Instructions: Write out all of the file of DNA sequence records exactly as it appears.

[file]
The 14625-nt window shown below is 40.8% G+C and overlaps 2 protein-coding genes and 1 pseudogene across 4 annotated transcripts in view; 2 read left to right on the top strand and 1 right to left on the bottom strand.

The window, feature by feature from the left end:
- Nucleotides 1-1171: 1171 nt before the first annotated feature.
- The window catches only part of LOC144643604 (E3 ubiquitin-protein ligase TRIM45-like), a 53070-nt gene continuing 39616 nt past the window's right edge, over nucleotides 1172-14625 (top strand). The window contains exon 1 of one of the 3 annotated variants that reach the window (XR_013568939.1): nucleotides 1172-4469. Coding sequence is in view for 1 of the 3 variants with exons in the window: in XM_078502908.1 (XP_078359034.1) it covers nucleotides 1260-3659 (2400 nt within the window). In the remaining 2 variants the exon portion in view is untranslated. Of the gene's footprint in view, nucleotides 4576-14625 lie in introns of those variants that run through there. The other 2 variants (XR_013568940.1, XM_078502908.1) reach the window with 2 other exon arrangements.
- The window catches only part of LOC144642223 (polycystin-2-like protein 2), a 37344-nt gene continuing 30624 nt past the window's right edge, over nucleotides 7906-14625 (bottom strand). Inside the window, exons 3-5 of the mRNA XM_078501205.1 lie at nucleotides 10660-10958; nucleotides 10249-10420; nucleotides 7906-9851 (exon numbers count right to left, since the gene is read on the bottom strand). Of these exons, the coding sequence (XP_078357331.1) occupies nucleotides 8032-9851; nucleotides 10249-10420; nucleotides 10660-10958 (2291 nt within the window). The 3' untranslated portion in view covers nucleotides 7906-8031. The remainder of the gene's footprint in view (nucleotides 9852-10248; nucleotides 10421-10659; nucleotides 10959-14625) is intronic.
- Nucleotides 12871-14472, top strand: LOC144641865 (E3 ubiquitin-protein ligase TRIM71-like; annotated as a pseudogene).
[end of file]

The 14625-nt window shown below is 40.8% G+C and overlaps 2 protein-coding genes and 1 pseudogene across 4 annotated transcripts in view; 2 read left to right on the top strand and 1 right to left on the bottom strand.

The window, feature by feature from the left end:
- Nucleotides 1-1171: 1171 nt before the first annotated feature.
- The window catches only part of LOC144643604 (E3 ubiquitin-protein ligase TRIM45-like), a 53070-nt gene continuing 39616 nt past the window's right edge, over nucleotides 1172-14625 (top strand). The window contains exon 1 of one of the 3 annotated variants that reach the window (XR_013568939.1): nucleotides 1172-4469. Coding sequence is in view for 1 of the 3 variants with exons in the window: in XM_078502908.1 (XP_078359034.1) it covers nucleotides 1260-3659 (2400 nt within the window). In the remaining 2 variants the exon portion in view is untranslated. Of the gene's footprint in view, nucleotides 4576-14625 lie in introns of those variants that run through there. The other 2 variants (XR_013568940.1, XM_078502908.1) reach the window with 2 other exon arrangements.
- The window catches only part of LOC144642223 (polycystin-2-like protein 2), a 37344-nt gene continuing 30624 nt past the window's right edge, over nucleotides 7906-14625 (bottom strand). Inside the window, exons 3-5 of the mRNA XM_078501205.1 lie at nucleotides 10660-10958; nucleotides 10249-10420; nucleotides 7906-9851 (exon numbers count right to left, since the gene is read on the bottom strand). Of these exons, the coding sequence (XP_078357331.1) occupies nucleotides 8032-9851; nucleotides 10249-10420; nucleotides 10660-10958 (2291 nt within the window). The 3' untranslated portion in view covers nucleotides 7906-8031. The remainder of the gene's footprint in view (nucleotides 9852-10248; nucleotides 10421-10659; nucleotides 10959-14625) is intronic.
- Nucleotides 12871-14472, top strand: LOC144641865 (E3 ubiquitin-protein ligase TRIM71-like; annotated as a pseudogene).